Oyster Shell Grit, advice please

Zebra Pleco

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Nov 18, 2010
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Hi all, looking on ebay for oyster shell grit, a lot of it seems for birds is this stuff ok to use?

http://home-garden.shop.ebay.co.uk/i.html?_nkw=oyster+shell+&_sacat=1281&_sop=15&_odkw=oyster+shell+grit&_osacat=1281&_trksid=p3286.c0.m270.l1313

Or can someone recomend another listing on ebay to buy the grit. Lastly, how much do you use, I see listings for 900g bags, I am going to be placing this into a rack system containg 4 tanks measuring 48x15x15 each on a central system/sump setup.

Need to raise my GH/KH by 2 or 3.
 

Irene0100

UK Support Team
May 14, 2009
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well if not sure be careful, it could have other additives for birds like antiseptics or something, so unless you know the source and exact contents you may be taking a risk.
have you tried adding crushed egg shells?
 

Breamlegend

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Apr 22, 2009
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You would need to know the source of the oysters. ie How they were grown. I actually know a lot about this as one of my relatives is an oyster farmer and used to sell crushed oyster shell. Oysters that are grown on sticks- naturally spawned may be unsafe- depending on the coating on the sticks (used to help catch the spat). Tar used to be used and then a cement type product. Both would be unsuitable for aquarium use as this is attached to the oyster and ground up.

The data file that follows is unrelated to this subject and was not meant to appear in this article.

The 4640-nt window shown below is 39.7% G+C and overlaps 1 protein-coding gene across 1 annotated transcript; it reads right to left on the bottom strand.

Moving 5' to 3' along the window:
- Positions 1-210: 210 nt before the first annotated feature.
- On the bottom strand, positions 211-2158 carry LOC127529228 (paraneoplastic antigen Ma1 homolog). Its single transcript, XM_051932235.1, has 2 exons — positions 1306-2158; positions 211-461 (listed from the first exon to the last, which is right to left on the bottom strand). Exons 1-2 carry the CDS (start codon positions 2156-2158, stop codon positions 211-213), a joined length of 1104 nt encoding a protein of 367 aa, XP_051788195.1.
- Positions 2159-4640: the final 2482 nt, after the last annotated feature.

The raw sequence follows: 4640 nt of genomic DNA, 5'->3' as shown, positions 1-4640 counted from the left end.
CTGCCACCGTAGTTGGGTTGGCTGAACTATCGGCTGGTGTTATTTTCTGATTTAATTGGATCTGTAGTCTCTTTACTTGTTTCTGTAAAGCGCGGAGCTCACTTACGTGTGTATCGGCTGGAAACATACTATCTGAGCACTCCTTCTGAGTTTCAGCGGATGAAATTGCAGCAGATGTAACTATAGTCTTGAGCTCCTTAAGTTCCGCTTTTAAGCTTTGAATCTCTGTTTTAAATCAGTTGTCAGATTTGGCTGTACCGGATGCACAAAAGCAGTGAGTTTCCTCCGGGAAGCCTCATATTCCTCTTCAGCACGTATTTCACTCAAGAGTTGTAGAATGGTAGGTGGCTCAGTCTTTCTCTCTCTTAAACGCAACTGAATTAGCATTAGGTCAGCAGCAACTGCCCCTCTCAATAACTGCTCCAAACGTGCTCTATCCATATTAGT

Farmed oysters, from baskets etc are okay. Oyster shell is very good for filtration and is used for drainage pits etc. You could just buy some oysters, eat them and then crush the shell. A lot of work though.
I have used oyster shells in my cichlid tanks without problems
 

Zebra Pleco

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Is it as easy as that buy some eggs or oysters, give them a good clean and place into tank.

How many eggs shells or oysters are we talking here. I have a four tanks in a central sump system 4 tanks of 48x15x15.

Will nip along to local farm and get some eggs, or down to the fish mongers and see whats come in today.
 

dw1305

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May 5, 2009
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Hi all,
The ordinary "Oyster shell" chicken grit should be fine, chickens are fairly sensitive birds. It is just shell grit, it doesn't have any chemicals etc. mixed with it.

A 900g is about £2.

You won't need very much, the actual amount you use will depend upon how quickly it dissolves. What you are aiming for is it to raise your KH to about 4dKH. It isn't a very easily fine tunable system, but I'd use the coarser grade (will dissolve more slowly) in a small net bag, either in the filter or near the outflow.